A Gaussian noise is a random process which, when simulated, produces realizations added to the image. First, let us note that the image is of type
uint8, with integer values from $0$ to $255$. A random effect is often of
float type. Here, adding a noise to
uint8 data yields
uint8 data. Hence, you have an additional quantization effect (a rounding of non integer value). This effect is completed by a saturation effect: negative values are cast to zero, values above $255$ are set to $255$. So positive noise components plus saturation often means more brightness. Conversely, negative noise yields darkening.
Let us now look at the effect on a single pixel. Add a Gaussian noise with
average $\mu$ and variance $\sigma^2$. Since one realization takes values in $]-\infty,\infty[$, it might happen that the realization has a negative value. Hence, the noisy pixel will be darker. From the Gaussian empirical rule, you have about 16% chance for that with your parameters (chances that the realization is below $\mu -\sigma = 0$). For one given realization, it might happen that all the noises for each pixel are negative, around $0.16^N$ if $N$ is the number of pixels, and the image will be darker (up to quantization). So it is quite unlikely for a sufficiently large picture.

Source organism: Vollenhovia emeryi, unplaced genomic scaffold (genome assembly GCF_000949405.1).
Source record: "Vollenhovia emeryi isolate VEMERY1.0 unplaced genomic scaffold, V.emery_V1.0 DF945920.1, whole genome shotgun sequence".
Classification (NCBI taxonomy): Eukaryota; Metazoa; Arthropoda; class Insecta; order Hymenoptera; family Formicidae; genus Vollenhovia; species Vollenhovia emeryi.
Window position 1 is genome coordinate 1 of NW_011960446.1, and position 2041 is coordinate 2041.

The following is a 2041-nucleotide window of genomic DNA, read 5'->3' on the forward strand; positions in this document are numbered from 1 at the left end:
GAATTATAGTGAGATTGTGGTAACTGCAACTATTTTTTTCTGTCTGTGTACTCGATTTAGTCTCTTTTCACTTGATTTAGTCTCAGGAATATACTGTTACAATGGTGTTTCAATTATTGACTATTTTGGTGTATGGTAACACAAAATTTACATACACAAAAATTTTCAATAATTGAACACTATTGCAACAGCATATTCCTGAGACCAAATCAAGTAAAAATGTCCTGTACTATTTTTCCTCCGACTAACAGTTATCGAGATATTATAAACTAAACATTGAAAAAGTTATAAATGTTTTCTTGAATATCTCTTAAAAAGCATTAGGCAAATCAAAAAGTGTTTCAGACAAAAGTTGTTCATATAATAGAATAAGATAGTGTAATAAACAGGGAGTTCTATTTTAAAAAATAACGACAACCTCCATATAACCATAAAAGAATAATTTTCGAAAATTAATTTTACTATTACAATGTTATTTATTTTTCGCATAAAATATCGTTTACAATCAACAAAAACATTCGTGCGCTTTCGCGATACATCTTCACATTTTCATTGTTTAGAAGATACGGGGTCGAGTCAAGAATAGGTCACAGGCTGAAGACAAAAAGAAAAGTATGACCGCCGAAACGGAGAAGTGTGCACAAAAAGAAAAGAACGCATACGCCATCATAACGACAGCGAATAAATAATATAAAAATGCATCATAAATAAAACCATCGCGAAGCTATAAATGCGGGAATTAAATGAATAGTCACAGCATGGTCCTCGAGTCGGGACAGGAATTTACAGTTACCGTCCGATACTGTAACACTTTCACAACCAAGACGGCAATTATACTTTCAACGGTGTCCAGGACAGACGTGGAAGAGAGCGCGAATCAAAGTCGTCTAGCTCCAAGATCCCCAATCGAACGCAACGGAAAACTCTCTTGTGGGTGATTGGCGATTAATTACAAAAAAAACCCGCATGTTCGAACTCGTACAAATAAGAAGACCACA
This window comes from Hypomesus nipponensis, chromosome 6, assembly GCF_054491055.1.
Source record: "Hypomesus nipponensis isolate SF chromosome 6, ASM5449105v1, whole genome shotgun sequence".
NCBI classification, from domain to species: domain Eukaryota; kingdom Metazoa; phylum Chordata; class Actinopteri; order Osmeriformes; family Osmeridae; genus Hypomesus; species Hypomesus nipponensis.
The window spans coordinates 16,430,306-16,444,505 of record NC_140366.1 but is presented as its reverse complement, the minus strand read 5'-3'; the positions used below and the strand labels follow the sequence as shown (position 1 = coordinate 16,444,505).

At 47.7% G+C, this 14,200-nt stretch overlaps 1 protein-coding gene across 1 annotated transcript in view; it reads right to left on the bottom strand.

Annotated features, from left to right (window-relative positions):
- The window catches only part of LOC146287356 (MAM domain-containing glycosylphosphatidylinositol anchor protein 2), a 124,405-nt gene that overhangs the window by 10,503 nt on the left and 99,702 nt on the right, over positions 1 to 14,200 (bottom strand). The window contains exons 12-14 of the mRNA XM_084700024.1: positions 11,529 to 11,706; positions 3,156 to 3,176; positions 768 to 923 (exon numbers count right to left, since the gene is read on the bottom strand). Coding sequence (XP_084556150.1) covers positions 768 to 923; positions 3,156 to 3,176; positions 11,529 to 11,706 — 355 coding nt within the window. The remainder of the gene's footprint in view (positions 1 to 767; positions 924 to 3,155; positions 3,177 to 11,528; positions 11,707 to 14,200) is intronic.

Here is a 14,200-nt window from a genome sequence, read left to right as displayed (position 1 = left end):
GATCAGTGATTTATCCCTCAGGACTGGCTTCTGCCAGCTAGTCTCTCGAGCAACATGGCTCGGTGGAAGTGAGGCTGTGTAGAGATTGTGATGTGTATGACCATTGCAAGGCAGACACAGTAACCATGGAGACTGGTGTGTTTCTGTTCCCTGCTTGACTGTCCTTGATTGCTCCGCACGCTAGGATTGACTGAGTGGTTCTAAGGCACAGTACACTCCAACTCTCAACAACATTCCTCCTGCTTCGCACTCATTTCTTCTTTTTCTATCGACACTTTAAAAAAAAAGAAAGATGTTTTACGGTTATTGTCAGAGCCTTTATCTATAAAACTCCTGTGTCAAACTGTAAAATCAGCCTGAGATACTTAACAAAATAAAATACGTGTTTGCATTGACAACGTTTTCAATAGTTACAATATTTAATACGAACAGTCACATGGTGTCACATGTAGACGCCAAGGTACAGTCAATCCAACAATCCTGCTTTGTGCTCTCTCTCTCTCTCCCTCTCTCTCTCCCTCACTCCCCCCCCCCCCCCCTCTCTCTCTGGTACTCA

Does mean increases the brightness?
If it is positive, yes, with a large probability. Especially since the image is saturated
Does variance increases the amount of noise?
If you consider your image as clean, yes, in general. However, if your image is already noisy, adding an uncorrelated noise can, in some cases, counterbalance the
natural noise. In your case, i'd say yes. However, adding noise can increase the "quality", as used in dithering for instance:
Dither is an intentionally applied form of noise used to randomize
quantization error, preventing large-scale patterns such as color
banding in images.